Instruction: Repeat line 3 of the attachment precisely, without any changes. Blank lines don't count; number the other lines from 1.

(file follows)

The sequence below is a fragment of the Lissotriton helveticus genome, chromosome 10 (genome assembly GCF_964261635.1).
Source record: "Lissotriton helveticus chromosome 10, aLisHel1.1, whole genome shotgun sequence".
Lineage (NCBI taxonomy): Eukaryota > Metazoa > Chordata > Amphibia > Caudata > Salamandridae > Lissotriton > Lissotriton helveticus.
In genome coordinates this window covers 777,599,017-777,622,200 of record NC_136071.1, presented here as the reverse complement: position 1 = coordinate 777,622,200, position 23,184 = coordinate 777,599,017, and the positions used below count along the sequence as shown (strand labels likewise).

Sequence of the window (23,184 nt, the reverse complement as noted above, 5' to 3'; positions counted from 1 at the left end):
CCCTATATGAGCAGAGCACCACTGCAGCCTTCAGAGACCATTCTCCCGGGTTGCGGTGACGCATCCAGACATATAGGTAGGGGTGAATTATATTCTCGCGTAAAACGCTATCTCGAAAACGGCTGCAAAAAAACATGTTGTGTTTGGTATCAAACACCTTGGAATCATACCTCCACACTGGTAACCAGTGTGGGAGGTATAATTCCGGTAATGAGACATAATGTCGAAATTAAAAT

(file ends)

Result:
Lineage (NCBI taxonomy): Eukaryota > Metazoa > Chordata > Amphibia > Caudata > Salamandridae > Lissotriton > Lissotriton helveticus.